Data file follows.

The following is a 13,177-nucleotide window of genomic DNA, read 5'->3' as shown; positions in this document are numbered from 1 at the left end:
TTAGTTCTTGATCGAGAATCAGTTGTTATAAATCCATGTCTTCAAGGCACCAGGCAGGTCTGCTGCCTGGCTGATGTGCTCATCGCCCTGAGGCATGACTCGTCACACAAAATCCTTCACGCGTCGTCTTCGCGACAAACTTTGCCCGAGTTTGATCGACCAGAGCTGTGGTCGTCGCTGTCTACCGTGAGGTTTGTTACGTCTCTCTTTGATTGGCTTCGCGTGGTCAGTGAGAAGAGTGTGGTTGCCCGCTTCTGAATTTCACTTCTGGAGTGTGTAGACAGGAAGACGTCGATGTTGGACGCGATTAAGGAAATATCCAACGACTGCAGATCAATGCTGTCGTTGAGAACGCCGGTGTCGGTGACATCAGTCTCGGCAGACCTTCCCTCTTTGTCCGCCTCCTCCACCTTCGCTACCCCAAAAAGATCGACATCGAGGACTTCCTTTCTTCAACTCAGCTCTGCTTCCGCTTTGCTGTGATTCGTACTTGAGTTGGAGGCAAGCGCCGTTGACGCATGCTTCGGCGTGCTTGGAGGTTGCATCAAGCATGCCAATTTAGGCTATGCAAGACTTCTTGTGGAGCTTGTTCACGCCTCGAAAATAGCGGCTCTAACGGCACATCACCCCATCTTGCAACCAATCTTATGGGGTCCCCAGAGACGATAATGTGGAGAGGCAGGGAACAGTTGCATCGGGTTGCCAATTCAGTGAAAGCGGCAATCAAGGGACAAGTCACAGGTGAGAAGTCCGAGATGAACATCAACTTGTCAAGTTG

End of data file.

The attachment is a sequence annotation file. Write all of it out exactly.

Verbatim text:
The following is a 13,177-nucleotide window of genomic DNA, read 5'->3' as shown; positions in this document are numbered from 1 at the left end:
TTAGTTCTTGATCGAGAATCAGTTGTTATAAATCCATGTCTTCAAGGCACCAGGCAGGTCTGCTGCCTGGCTGATGTGCTCATCGCCCTGAGGCATGACTCGTCACACAAAATCCTTCACGCGTCGTCTTCGCGACAAACTTTGCCCGAGTTTGATCGACCAGAGCTGTGGTCGTCGCTGTCTACCGTGAGGTTTGTTACGTCTCTCTTTGATTGGCTTCGCGTGGTCAGTGAGAAGAGTGTGGTTGCCCGCTTCTGAATTTCACTTCTGGAGTGTGTAGACAGGAAGACGTCGATGTTGGACGCGATTAAGGAAATATCCAACGACTGCAGATCAATGCTGTCGTTGAGAACGCCGGTGTCGGTGACATCAGTCTCGGCAGACCTTCCCTCTTTGTCCGCCTCCTCCACCTTCGCTACCCCAAAAAGATCGACATCGAGGACTTCCTTTCTTCAACTCAGCTCTGCTTCCGCTTTGCTGTGATTCGTACTTGAGTTGGAGGCAAGCGCCGTTGACGCATGCTTCGGCGTGCTTGGAGGTTGCATCAAGCATGCCAATTTAGGCTATGCAAGACTTCTTGTGGAGCTTGTTCACGCCTCGAAAATAGCGGCTCTAACGGCACATCACCCCATCTTGCAACCAATCTTATGGGGTCCCCAGAGACGATAATGTGGAGAGGCAGGGAACAGTTGCATCGGGTTGCCAATTCAGTGAAAGCGGCAATCAAGGGACAAGTCACAGGTGAGAAGTCCGAGATGAACATCAACTTGTCAAGTTG